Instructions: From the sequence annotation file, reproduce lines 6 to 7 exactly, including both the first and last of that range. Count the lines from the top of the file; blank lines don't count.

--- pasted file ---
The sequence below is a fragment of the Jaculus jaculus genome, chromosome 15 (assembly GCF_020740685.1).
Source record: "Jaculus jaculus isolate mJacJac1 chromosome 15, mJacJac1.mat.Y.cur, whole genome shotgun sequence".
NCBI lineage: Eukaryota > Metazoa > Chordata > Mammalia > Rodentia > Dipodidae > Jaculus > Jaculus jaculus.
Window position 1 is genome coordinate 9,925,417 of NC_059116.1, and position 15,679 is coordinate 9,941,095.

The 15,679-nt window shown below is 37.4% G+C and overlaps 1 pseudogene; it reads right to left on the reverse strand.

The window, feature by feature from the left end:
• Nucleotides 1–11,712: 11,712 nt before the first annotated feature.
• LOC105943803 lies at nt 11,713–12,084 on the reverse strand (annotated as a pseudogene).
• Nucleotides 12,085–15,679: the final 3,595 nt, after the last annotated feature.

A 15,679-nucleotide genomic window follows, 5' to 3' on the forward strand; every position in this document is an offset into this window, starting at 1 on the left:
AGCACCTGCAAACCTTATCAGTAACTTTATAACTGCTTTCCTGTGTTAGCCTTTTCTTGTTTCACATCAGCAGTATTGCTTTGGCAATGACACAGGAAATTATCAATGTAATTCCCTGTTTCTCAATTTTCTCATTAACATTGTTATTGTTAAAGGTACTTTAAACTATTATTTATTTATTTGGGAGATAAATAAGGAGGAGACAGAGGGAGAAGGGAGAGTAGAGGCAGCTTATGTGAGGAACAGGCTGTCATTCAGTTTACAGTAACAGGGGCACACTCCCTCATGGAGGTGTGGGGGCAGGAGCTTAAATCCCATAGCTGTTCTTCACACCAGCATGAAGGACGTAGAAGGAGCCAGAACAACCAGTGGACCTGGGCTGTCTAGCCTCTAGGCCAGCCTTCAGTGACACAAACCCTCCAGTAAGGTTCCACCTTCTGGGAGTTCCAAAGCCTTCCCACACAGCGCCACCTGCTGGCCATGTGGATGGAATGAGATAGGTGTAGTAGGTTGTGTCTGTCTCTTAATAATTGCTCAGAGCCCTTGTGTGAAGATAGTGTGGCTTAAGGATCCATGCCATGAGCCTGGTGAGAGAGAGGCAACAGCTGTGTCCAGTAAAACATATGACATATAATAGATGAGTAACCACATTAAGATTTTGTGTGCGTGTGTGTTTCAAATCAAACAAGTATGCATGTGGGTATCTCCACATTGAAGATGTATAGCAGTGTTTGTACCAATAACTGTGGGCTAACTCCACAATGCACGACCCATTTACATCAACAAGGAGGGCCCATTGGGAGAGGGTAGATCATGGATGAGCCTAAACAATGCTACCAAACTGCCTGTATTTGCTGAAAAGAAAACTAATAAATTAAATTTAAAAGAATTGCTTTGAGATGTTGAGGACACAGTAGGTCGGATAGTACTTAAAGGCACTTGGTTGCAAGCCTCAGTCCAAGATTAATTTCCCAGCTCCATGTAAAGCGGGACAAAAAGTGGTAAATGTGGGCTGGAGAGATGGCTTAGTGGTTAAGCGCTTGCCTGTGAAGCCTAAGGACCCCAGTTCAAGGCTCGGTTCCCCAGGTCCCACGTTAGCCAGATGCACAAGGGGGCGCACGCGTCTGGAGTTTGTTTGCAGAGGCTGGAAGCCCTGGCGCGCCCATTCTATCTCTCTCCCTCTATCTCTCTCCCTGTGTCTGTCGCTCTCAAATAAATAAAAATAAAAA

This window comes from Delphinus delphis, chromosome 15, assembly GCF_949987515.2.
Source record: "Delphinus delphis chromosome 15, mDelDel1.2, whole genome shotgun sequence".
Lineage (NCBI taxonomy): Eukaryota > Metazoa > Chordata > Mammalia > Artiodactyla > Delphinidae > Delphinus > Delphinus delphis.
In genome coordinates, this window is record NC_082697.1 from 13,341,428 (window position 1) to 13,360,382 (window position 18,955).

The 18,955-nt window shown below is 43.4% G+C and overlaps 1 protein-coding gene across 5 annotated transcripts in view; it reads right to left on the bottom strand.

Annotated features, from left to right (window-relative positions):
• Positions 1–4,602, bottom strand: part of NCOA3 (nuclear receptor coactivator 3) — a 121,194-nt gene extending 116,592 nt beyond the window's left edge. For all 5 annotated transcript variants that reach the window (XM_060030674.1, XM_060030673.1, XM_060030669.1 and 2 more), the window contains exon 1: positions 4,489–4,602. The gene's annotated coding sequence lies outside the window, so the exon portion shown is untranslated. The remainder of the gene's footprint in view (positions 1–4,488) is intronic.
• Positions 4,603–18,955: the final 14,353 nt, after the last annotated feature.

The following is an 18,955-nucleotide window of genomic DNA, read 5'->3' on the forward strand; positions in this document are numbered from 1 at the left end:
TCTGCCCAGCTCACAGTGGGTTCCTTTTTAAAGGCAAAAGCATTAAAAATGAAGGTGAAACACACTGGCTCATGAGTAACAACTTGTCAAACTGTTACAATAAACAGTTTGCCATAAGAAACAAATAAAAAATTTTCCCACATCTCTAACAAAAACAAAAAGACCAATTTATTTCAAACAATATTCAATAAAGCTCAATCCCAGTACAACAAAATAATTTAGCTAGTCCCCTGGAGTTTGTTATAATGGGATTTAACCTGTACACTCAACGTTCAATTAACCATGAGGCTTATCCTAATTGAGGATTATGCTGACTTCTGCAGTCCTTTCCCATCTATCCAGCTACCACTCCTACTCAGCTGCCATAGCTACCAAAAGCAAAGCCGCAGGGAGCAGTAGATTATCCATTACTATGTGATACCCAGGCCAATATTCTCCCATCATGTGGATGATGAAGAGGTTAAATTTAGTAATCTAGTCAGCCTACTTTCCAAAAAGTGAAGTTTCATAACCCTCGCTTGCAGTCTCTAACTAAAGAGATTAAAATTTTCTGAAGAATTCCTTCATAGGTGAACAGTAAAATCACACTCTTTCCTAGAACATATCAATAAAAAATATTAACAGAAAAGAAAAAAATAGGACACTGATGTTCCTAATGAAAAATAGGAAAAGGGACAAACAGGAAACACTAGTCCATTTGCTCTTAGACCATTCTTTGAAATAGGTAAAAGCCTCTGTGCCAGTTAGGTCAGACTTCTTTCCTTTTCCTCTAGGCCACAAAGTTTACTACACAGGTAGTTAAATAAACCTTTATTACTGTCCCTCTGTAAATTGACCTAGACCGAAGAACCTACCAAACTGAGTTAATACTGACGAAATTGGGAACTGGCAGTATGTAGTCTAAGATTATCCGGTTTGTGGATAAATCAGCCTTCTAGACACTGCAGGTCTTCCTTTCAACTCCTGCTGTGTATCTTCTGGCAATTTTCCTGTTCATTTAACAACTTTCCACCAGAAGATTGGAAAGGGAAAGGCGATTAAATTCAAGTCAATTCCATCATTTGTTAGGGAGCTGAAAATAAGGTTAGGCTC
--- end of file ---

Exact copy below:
The window, feature by feature from the left end:
• Nucleotides 1–11,712: 11,712 nt before the first annotated feature.